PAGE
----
Jokes aside, I’ve been critical of Rahal on this site on quite a few occasions. Sometimes his over-defending of the series has been cringe. He made some very sus comments on Romain Grosjean when he was taking part in some of the bumping and banging that so many others in the series love doing themselves. He’s often vented his spleen and looked for excuses when things haven’t gotten his way. It’s made him a difficult person to root for as a fan of IndyCar as a whole.
Indianapolis was Rahal’s first pole position since Detroit in 2017. Just a couple of years earlier, Rahal was a genuine title contender, one of the best in the sport and the best in a Honda. The series has dramatically changed since then and so has his place on the grid. He’d slipped into solid midfield veteran, into a man who many were speculating might just leave his own team earlier in the year.
I think the 500 bumping has genuinely humbled him a bit. He took the toughest moment of his professional career with exceptional good grace. He’s had to make some tough decisions in blowing up his crew after he crashed into the wall in Detroit, and since then, his team, one that’s been raked over the coals for falling down the order and struggling on ovals, looks like it’s back on the up.
When Graham scored that pole on Friday, he said that it was nice to be reminded that he can still do it. Saturday was just as validation for himself as it was for many of us watching. Hope it continues.
The Lightning Round
Christian Lundgaard must be wondering what the hell he has to do to win at Indianapolis. His last three races at the track have involved being the fastest Rahal car in the face and losing a nailed-on podium on a slow pitstop, Alex Palou being a strategic wizard in May, and not inheriting a win from Alex Rossi when the latter’s car was illegal. Still, says a lot for the man that 4th is now a disappointing result for the Dane.
The inevitable news dropped that Helio Castroneves will be stepping away from full-time competition at the end of the season as he becomes a part-owner of MSR for 2024 and just running the 500. A salute to Helio, quite possibly the greatest driver to never win a national title. 31 wins, 94 podiums, 50 pole positions, and most importantly, 4 Indy 500 wins, one of them at Age 45. Arguably the greatest in the history of the 500, and has done so much for the series outside of racing too via Dancing with the Stars. A vibrant, always smiling personality. Cheers, Spiderman. And you always had, magnificent hair.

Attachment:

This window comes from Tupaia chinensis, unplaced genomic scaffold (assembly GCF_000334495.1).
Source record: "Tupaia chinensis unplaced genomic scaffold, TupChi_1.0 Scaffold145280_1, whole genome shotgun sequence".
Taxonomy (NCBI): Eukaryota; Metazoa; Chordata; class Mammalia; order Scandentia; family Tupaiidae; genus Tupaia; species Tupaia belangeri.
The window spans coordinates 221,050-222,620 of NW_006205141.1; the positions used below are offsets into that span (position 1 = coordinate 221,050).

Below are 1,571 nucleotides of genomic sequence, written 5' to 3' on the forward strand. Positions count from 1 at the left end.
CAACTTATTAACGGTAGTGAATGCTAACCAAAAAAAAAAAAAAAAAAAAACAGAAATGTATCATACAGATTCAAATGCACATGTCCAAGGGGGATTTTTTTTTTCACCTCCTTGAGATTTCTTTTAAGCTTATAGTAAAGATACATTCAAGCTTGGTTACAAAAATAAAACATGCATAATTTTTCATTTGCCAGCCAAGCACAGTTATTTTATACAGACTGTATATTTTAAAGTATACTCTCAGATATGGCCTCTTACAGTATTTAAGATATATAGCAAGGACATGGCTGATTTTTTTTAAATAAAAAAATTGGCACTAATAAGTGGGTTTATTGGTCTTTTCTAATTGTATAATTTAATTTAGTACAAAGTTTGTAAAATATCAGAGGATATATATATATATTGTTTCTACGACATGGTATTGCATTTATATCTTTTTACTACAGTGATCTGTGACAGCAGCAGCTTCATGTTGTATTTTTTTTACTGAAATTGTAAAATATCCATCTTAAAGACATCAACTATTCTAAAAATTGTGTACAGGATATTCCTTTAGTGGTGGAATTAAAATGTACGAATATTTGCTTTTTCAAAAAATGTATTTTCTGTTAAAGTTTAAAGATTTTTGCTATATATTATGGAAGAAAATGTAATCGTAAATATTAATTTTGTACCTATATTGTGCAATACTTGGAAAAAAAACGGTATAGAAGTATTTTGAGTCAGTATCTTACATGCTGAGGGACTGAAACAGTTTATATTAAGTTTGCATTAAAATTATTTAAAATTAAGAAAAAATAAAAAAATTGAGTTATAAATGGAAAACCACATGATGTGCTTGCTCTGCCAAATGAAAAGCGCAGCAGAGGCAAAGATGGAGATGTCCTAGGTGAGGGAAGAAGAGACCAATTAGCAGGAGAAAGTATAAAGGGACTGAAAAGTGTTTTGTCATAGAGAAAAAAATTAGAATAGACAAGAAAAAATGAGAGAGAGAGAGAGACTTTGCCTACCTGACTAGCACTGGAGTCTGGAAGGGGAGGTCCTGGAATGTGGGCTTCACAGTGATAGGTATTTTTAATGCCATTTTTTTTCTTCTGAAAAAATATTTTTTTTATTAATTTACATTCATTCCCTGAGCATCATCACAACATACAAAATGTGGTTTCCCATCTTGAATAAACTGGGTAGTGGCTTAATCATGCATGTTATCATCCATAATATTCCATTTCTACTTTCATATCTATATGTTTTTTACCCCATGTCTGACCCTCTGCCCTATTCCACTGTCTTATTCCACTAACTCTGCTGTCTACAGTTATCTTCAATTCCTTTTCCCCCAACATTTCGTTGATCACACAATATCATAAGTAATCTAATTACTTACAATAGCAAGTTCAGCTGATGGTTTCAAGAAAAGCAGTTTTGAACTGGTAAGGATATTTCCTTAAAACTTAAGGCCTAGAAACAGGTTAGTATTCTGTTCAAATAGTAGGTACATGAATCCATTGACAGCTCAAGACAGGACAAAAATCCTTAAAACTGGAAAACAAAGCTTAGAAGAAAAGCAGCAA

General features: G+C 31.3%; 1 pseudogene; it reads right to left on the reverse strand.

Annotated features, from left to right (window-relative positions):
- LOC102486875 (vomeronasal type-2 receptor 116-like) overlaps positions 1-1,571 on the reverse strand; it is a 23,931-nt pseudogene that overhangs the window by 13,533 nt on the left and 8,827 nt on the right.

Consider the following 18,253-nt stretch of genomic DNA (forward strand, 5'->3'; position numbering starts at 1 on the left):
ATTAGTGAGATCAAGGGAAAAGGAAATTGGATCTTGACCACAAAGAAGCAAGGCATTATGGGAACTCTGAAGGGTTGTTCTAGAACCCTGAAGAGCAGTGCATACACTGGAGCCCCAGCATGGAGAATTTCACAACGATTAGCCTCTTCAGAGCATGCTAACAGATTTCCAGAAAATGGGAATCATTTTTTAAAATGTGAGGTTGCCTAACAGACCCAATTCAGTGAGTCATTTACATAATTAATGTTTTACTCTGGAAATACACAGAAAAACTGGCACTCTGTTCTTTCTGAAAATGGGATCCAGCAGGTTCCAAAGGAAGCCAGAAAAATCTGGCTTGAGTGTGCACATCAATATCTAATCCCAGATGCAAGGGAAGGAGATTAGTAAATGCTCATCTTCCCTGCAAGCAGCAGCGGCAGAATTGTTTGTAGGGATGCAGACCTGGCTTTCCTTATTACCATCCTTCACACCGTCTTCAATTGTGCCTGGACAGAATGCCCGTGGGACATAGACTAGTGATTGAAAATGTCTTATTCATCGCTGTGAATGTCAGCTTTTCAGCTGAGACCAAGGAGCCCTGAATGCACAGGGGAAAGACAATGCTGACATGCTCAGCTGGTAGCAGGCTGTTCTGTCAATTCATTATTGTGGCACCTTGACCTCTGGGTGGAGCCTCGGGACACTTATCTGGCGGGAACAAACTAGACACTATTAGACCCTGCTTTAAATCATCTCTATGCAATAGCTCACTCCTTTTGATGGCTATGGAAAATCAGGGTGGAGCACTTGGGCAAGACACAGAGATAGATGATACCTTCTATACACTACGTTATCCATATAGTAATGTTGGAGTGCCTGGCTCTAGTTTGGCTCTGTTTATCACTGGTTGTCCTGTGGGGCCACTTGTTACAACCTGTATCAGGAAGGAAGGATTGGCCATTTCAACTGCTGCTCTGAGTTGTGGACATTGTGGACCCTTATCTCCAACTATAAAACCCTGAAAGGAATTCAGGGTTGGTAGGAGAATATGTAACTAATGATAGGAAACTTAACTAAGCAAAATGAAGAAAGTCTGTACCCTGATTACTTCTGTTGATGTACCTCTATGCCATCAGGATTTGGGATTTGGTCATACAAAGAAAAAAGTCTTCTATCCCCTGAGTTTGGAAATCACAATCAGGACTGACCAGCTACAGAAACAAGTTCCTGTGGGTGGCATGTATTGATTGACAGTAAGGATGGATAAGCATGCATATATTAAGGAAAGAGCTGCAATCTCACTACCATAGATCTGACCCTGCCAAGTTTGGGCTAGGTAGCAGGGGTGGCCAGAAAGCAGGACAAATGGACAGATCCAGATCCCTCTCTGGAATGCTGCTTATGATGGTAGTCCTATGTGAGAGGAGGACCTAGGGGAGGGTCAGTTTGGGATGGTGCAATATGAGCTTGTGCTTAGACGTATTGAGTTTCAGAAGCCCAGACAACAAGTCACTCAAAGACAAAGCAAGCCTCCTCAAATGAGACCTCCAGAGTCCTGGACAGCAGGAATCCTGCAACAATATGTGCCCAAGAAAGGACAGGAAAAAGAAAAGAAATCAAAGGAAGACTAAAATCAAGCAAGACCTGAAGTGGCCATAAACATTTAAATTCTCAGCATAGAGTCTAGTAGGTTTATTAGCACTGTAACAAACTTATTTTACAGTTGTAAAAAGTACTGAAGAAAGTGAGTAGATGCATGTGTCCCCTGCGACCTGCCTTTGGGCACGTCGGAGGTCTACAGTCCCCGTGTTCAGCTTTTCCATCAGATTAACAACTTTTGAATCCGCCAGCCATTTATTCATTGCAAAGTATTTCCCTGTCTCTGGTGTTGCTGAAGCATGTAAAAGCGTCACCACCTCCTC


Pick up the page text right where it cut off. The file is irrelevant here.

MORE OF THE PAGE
And as a side note, very cool to hear that Tom Blomqvist will be taking his seat full-time for 2024. A superb talent and glad he finally gets the single-seater treatment he’s deserved. (No, a Formula E backmarker ain’t it, chief.)
Devlin DeFrancesco had a pass-of-the-year contender going around the outside of four men to lead the early running of the race. Absolutely sensational driving, and while his race didn’t work out, we’ll always have that.
Alex Palou was scruffy all weekend and almost got into two big wrecks with Devlin and Armstrong. He finished 7th. It was his second-worst finish of the year and he extended his title lead back to 101 points and can win it all at Gateway in two weeks’ time. Of course.
Dre’s Race Rating: 8 (Great) – Make no mistake, this was a 5/10 race, with a 10/10 finish. Indianapolis isn’t as great for racing as the series thinks it is, with dirty air being the order of the day very much limiting overtaking. But the shock of Scott Dixon suddenly coming into play, Graham Rahal’s rampage in closing him in but unable to seal the deal (And Ryan Hunter-Reay being a spoiler for an old mate), made for a compelling ending all the way to the flag. Really enjoyed that one, and it’ll age better than most IndyCar races will. See you in Gateway.